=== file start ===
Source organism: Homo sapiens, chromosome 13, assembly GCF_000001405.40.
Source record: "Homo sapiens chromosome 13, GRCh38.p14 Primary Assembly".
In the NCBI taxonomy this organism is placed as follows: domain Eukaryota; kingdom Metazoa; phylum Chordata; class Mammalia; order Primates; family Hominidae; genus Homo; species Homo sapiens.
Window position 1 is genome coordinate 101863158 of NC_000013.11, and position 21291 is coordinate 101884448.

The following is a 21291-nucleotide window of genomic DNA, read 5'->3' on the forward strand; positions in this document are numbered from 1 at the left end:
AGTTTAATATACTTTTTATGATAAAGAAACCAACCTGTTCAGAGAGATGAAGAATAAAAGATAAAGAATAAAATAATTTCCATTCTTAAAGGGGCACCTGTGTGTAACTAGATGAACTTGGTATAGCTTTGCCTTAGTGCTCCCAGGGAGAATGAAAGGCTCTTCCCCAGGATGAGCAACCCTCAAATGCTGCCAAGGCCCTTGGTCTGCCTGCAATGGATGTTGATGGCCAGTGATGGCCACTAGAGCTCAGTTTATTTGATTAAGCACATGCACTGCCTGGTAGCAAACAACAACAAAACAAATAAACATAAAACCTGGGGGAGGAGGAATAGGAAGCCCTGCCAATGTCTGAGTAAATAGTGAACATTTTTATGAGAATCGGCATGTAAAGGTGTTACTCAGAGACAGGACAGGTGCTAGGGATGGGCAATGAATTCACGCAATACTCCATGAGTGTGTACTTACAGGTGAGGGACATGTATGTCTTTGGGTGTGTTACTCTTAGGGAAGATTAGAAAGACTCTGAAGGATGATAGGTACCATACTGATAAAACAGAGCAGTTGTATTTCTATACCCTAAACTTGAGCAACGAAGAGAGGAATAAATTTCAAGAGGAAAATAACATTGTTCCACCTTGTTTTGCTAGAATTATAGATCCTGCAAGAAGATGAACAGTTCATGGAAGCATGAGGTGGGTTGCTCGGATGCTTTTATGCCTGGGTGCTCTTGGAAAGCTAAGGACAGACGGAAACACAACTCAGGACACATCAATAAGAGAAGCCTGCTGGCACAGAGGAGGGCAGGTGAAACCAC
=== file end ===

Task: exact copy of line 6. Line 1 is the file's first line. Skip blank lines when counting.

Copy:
AGTTTAATATACTTTTTATGATAAAGAAACCAACCTGTTCAGAGAGATGAAGAATAAAAGATAAAGAATAAAATAATTTCCATTCTTAAAGGGGCACCTGTGTGTAACTAGATGAACTTGGTATAGCTTTGCCTTAGTGCTCCCAGGGAGAATGAAAGGCTCTTCCCCAGGATGAGCAACCCTCAAATGCTGCCAAGGCCCTTGGTCTGCCTGCAATGGATGTTGATGGCCAGTGATGGCCACTAGAGCTCAGTTTATTTGATTAAGCACATGCACTGCCTGGTAGCAAACAACAACAAAACAAATAAACATAAAACCTGGGGGAGGAGGAATAGGAAGCCCTGCCAATGTCTGAGTAAATAGTGAACATTTTTATGAGAATCGGCATGTAAAGGTGTTACTCAGAGACAGGACAGGTGCTAGGGATGGGCAATGAATTCACGCAATACTCCATGAGTGTGTACTTACAGGTGAGGGACATGTATGTCTTTGGGTGTGTTACTCTTAGGGAAGATTAGAAAGACTCTGAAGGATGATAGGTACCATACTGATAAAACAGAGCAGTTGTATTTCTATACCCTAAACTTGAGCAACGAAGAGAGGAATAAATTTCAAGAGGAAAATAACATTGTTCCACCTTGTTTTGCTAGAATTATAGATCCTGCAAGAAGATGAACAGTTCATGGAAGCATGAGGTGGGTTGCTCGGATGCTTTTATGCCTGGGTGCTCTTGGAAAGCTAAGGACAGACGGAAACACAACTCAGGACACATCAATAAGAGAAGCCTGCTGGCACAGAGGAGGGCAGGTGAAACCAC